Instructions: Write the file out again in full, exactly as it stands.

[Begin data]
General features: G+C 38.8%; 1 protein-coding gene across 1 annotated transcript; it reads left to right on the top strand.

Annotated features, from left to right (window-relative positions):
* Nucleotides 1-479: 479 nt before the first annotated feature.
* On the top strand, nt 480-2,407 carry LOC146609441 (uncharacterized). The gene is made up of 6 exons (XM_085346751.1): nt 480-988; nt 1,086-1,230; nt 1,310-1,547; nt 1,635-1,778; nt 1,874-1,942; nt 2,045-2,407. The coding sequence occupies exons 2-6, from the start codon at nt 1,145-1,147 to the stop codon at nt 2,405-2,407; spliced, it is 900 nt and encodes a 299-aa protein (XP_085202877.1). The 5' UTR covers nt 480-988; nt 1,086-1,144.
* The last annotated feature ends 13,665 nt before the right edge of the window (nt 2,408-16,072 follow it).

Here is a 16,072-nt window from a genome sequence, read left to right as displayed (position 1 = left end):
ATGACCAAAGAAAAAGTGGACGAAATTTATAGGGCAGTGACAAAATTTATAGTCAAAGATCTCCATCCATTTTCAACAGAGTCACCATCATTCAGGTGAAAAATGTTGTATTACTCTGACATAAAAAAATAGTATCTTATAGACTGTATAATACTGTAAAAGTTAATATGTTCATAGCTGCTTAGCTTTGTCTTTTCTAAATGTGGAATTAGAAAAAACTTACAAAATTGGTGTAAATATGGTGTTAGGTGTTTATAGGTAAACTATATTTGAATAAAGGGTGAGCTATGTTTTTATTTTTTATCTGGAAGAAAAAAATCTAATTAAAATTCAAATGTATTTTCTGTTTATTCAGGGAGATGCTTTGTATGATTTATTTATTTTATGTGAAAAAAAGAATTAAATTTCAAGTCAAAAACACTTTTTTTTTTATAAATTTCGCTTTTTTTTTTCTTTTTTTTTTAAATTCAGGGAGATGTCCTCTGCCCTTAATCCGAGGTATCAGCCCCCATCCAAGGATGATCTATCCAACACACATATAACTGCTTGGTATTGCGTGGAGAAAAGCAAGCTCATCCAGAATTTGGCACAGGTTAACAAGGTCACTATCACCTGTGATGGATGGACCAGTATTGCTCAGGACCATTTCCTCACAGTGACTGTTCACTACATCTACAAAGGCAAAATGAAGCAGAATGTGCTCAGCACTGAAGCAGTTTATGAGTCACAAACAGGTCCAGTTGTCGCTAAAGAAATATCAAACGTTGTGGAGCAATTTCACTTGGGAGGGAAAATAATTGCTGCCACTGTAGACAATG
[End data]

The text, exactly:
General features: G+C 38.8%; 1 protein-coding gene across 1 annotated transcript; it reads left to right on the top strand.

Annotated features, from left to right (window-relative positions):
* Nucleotides 1-479: 479 nt before the first annotated feature.
* On the top strand, nt 480-2,407 carry LOC146609441 (uncharacterized). The gene is made up of 6 exons (XM_085346751.1): nt 480-988; nt 1,086-1,230; nt 1,310-1,547; nt 1,635-1,778; nt 1,874-1,942; nt 2,045-2,407. The coding sequence occupies exons 2-6, from the start codon at nt 1,145-1,147 to the stop codon at nt 2,405-2,407; spliced, it is 900 nt and encodes a 299-aa protein (XP_085202877.1). The 5' UTR covers nt 480-988; nt 1,086-1,144.
* The last annotated feature ends 13,665 nt before the right edge of the window (nt 2,408-16,072 follow it).

Here is a 16,072-nt window from a genome sequence, read left to right as displayed (position 1 = left end):
ATGACCAAAGAAAAAGTGGACGAAATTTATAGGGCAGTGACAAAATTTATAGTCAAAGATCTCCATCCATTTTCAACAGAGTCACCATCATTCAGGTGAAAAATGTTGTATTACTCTGACATAAAAAAATAGTATCTTATAGACTGTATAATACTGTAAAAGTTAATATGTTCATAGCTGCTTAGCTTTGTCTTTTCTAAATGTGGAATTAGAAAAAACTTACAAAATTGGTGTAAATATGGTGTTAGGTGTTTATAGGTAAACTATATTTGAATAAAGGGTGAGCTATGTTTTTATTTTTTATCTGGAAGAAAAAAATCTAATTAAAATTCAAATGTATTTTCTGTTTATTCAGGGAGATGCTTTGTATGATTTATTTATTTTATGTGAAAAAAAGAATTAAATTTCAAGTCAAAAACACTTTTTTTTTTATAAATTTCGCTTTTTTTTTTCTTTTTTTTTTAAATTCAGGGAGATGTCCTCTGCCCTTAATCCGAGGTATCAGCCCCCATCCAAGGATGATCTATCCAACACACATATAACTGCTTGGTATTGCGTGGAGAAAAGCAAGCTCATCCAGAATTTGGCACAGGTTAACAAGGTCACTATCACCTGTGATGGATGGACCAGTATTGCTCAGGACCATTTCCTCACAGTGACTGTTCACTACATCTACAAAGGCAAAATGAAGCAGAATGTGCTCAGCACTGAAGCAGTTTATGAGTCACAAACAGGTCCAGTTGTCGCTAAAGAAATATCAAACGTTGTGGAGCAATTTCACTTGGGAGGGAAAATAATTGCTGCCACTGTAGACAATG